About 5,000 animal species and 29,000 plant species are protected by CITES against the overexploitation of international trade. Each protected species or population is listed on one of three lists designated as appendices (explained below). The appendix, which lists a species or population, reflects the magnitude of the threat to it and the controls that apply to trade. Nevertheless, some say that regulation is an important first step. Before the existence of CITES, international wildlife trade was largely a prince – while some countries were trying to restrict trade in endangered species, illegally exported products could be legally imported into many countries. After forty years, CITES remains one of the cornerstones of international preservation. There are 183 member parties and trade is regulated in more than 35,000 species. Representatives of CITES states meet every two to three years at a conference of the parties to review progress and adapt lists of protected species, divided into three categories of different levels of protection: the power of CITES lies in the fact that it links international law. The power of CITES lies in the fact that it binds international law. Despite this, non-compliance is widespread. First, countries cannot regularly use data on the number of seizures or transactions they make each year. In 2010, for example, China reported importing 130 ivory “sculptures,” 40 elephant feet, 99 pound countercars and zero trophies from Zimbabwe, all under the so-called “personal” label. However, data from Zimbabwe`s exports to China over the same period told a very different story: 2,512 ivory carvings, eight elephant feet, four trophies and 41 counterattacks.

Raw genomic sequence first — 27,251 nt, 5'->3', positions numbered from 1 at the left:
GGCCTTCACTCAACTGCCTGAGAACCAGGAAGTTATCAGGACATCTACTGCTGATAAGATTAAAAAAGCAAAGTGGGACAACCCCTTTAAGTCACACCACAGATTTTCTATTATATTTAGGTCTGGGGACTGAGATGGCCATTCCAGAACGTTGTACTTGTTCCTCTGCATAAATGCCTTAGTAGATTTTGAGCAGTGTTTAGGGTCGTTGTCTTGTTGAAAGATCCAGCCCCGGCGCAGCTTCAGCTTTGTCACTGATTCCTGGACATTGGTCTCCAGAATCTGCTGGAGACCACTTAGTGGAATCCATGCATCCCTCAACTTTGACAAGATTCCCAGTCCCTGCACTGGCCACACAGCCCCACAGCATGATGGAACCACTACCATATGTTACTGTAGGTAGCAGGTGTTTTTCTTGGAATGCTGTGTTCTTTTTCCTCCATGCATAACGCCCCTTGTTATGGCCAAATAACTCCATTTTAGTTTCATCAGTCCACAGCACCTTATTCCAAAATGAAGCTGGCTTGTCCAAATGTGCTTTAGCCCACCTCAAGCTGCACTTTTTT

When commercial data is entered into the database, these glaring inconsistencies are often the norm. For many years, CITES, which currently has 183 parties, has been part of the conservation agreements with the largest number of members. As the exchange of wild animals and plants crosses borders between countries, the regime requires international cooperation to protect certain species from overfishing.